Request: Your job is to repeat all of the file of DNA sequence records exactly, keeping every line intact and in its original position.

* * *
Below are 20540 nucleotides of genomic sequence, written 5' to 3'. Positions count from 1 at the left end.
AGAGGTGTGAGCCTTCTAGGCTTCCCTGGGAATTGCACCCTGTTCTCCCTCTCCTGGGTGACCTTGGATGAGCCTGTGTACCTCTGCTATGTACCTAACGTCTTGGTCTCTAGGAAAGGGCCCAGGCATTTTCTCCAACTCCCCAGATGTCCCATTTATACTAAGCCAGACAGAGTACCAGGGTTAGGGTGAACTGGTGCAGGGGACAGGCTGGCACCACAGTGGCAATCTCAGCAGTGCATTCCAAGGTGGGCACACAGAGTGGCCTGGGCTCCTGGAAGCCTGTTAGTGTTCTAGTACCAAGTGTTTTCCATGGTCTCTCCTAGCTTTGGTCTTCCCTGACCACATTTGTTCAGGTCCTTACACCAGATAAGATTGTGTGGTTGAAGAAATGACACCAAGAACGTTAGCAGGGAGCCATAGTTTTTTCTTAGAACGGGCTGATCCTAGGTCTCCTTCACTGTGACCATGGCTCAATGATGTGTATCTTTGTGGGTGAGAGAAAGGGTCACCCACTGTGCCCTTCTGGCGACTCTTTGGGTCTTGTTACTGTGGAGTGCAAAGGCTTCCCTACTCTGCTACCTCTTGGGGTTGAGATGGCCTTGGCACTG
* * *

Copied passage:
Below are 20540 nucleotides of genomic sequence, written 5' to 3'. Positions count from 1 at the left end.
AGAGGTGTGAGCCTTCTAGGCTTCCCTGGGAATTGCACCCTGTTCTCCCTCTCCTGGGTGACCTTGGATGAGCCTGTGTACCTCTGCTATGTACCTAACGTCTTGGTCTCTAGGAAAGGGCCCAGGCATTTTCTCCAACTCCCCAGATGTCCCATTTATACTAAGCCAGACAGAGTACCAGGGTTAGGGTGAACTGGTGCAGGGGACAGGCTGGCACCACAGTGGCAATCTCAGCAGTGCATTCCAAGGTGGGCACACAGAGTGGCCTGGGCTCCTGGAAGCCTGTTAGTGTTCTAGTACCAAGTGTTTTCCATGGTCTCTCCTAGCTTTGGTCTTCCCTGACCACATTTGTTCAGGTCCTTACACCAGATAAGATTGTGTGGTTGAAGAAATGACACCAAGAACGTTAGCAGGGAGCCATAGTTTTTTCTTAGAACGGGCTGATCCTAGGTCTCCTTCACTGTGACCATGGCTCAATGATGTGTATCTTTGTGGGTGAGAGAAAGGGTCACCCACTGTGCCCTTCTGGCGACTCTTTGGGTCTTGTTACTGTGGAGTGCAAAGGCTTCCCTACTCTGCTACCTCTTGGGGTTGAGATGGCCTTGGCACTG